Whether you are a resident of California or not, these bills are important for consumers across the country, as they will serve as an example for other states and influence large companies doing business beyond California. 


And here is the completely unrelated webcomic for the day:

Concrete Girl

Photographer: Elisafox of sxc.hu.

Text: Lyrics from Concrete Girl by Switchfoot.

The Gospel According to Jo

This was a bit of a tradition back at the Community Group my friend and I led. We would take turns, not every week, but once in awhile, to give the Gospel narrative, and a different person would do it each time. We called it "The Gospel According to [name of the person speaking." Don't get me wrong, we weren't changing or adding to or detracting from the Bible. We weren't speaking authoritatively. But rather, we were framing the Gospel narrative in a way that was personal to us and in a way that we hoped would be personal to others. By having different people give the narrative, we encouraged every member of the group to think about the Gospel for themselves, and to be ready to share it. We were also able to get different viewpoints and different nuances of the Gospel from each speaker.

All my posts this week (and a lot of my posts recently) have been about identity. It wasn't intentional, and it wasn't something I deliberately sat down to think about, but rather it was just the first thing that came to mind when I sat down to write my posts a couple hours before they were "due." Anyway, I haven't really had anyone in my life to properly remind me of the Gospel lately, so I decided to remind myself.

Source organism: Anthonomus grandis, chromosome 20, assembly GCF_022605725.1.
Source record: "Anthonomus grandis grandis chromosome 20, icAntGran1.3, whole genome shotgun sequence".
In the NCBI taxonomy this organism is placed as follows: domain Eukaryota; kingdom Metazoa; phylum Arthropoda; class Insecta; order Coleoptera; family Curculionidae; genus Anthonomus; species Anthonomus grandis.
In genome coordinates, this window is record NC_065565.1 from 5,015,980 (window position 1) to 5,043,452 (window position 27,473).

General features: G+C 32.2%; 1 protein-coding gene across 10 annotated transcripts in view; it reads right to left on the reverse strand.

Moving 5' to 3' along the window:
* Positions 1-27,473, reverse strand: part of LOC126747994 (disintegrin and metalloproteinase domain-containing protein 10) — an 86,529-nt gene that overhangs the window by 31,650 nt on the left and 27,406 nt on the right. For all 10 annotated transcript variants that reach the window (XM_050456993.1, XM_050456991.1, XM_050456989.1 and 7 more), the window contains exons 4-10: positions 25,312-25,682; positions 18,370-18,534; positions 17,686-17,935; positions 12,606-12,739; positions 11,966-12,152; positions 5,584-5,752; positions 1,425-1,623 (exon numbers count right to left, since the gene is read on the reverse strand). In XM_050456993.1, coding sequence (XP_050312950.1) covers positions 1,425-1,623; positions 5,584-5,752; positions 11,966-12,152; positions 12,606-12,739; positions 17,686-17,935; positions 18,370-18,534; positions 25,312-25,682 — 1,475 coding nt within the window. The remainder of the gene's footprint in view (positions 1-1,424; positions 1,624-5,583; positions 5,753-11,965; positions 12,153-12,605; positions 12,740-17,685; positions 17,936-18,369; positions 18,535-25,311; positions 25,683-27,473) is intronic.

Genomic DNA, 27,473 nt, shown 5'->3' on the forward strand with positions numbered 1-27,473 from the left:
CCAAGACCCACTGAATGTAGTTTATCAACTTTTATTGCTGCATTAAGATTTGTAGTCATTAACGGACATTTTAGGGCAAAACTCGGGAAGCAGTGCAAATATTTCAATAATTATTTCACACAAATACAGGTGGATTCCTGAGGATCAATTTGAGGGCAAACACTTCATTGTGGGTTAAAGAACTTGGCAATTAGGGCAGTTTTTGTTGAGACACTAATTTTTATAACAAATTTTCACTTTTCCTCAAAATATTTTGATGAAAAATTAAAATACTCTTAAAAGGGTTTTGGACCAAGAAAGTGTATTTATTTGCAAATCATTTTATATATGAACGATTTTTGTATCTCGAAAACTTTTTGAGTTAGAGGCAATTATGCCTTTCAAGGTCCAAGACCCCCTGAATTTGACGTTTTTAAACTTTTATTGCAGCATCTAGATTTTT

Edit: Wow, in writing this, I realize that I've gotten rusty :(

The Gospel According to Jo


Before there was Time, there was an entity who simply was. He "wased" with Himself, and indeed, He existed in three persons. Three persons who were not each other yet were the same. We call this entity God. God was not an entity who was a power or "the bright side of the Force," but He was a community of Persons. And within this community, each Person felt and gave love, one to another. God simply was who He was, but at the same time, in their interactions together, each Person sort of defined the other. And God was very joyful as a result of this interaction.

Out of that joy he created what we call the universe. And on a certain planet (much more complex and much more dearly loved than a mere watch) he created and placed two humans. And the two humans shared in the joy that God had in Himself. They were defined by the Goodness of God and their interactions with each other. And it was very good.